If you do not qualify for this type of assistance, then you should contact your local bar association or other available legal services providers. You can also contact the Nevada Division of Industrial Relations for assistance .
What Should I Do if I Win an Appeal?
If you win your appeal, then you will need to update all of your information with the Appeals Board so that the agency knows about your victory. Your claim cannot be closed until this happens.
You can do this online using a computer or by filling out the appropriate form and mailing it to the Appeals Board.
How Long Will I Receive Benefits?
If you were injured on or after January 1, 2008, then your benefits will end 10 years from the date of your injury. If your claim was pending before January 1, 2008, then you may receive benefits for an indefinite amount of time.
If you were injured on or before December 31, 2007, then your benefits will end whenever the Appeals Board determines that your injuries no longer qualify for compensation. In this situation, any future medical condition caused by a previous injury can make you eligible for additional benefits.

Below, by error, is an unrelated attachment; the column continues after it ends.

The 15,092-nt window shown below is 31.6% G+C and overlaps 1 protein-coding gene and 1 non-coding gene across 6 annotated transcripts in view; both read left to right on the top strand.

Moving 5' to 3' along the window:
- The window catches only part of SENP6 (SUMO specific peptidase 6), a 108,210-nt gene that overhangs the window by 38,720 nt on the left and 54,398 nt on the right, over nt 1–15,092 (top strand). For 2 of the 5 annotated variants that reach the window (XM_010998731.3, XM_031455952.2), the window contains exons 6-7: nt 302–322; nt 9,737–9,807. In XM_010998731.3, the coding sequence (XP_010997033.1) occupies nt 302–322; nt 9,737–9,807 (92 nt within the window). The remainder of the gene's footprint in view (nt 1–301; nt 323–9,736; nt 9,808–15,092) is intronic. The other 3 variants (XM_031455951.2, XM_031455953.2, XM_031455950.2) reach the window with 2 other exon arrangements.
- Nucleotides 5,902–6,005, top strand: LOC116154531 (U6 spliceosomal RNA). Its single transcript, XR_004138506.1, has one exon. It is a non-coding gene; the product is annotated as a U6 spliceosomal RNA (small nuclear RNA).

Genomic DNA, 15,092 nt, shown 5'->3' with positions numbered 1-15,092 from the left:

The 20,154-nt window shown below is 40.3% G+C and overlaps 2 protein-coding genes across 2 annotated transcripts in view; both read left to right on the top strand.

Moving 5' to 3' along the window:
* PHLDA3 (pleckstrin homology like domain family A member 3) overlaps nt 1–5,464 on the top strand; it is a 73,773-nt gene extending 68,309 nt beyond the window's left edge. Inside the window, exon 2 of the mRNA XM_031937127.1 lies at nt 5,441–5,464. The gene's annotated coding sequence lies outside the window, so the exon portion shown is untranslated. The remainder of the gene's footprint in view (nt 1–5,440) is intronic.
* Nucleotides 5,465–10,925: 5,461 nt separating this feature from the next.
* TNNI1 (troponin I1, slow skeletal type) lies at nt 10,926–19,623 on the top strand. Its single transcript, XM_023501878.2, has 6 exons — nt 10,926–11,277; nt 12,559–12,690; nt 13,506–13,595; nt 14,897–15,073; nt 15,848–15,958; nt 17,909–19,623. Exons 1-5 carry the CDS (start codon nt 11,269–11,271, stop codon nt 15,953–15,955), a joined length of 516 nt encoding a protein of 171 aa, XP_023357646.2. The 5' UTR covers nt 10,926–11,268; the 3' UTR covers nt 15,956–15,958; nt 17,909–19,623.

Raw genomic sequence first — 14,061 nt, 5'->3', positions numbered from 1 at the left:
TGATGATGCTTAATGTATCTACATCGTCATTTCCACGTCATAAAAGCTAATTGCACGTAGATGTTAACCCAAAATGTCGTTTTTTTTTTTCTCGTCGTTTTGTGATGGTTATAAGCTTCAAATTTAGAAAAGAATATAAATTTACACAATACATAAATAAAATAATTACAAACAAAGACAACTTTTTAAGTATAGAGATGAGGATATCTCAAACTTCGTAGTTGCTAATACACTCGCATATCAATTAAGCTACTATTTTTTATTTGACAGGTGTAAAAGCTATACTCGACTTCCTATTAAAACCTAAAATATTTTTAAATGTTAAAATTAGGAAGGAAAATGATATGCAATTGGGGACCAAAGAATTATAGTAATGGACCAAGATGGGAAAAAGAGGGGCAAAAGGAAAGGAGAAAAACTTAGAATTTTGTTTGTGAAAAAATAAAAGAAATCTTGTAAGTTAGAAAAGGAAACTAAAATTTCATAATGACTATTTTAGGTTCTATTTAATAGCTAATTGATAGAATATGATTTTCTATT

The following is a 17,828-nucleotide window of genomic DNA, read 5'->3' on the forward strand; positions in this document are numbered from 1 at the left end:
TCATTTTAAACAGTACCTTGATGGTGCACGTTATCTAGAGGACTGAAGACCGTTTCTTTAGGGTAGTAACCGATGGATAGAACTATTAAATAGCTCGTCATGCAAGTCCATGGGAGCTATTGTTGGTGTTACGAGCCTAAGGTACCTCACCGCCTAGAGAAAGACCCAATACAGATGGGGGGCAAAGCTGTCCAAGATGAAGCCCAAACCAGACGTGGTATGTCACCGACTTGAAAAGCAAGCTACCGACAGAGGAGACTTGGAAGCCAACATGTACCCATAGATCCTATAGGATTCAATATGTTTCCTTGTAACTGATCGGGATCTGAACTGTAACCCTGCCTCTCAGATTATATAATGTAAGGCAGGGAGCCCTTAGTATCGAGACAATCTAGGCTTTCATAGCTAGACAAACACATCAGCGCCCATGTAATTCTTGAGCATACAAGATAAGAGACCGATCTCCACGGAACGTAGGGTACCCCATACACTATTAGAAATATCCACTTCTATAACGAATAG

What Should I Do If My Benefits Are Terminated?
If your benefits were terminated and you believe that it was done in error, then you should send a written notice to the Appeals Board.
The Administrative Judge will review your claim to determine if there are any legal reasons why your benefits were terminated. If there are none, then the judge may order that benefits be reinstated if certain conditions are met.
If your benefits were terminated because you failed to attend a medical treatment meeting or submit requested paperwork, then you may be able to regain eligibility.
To learn more about this process, contact the Appeals Board.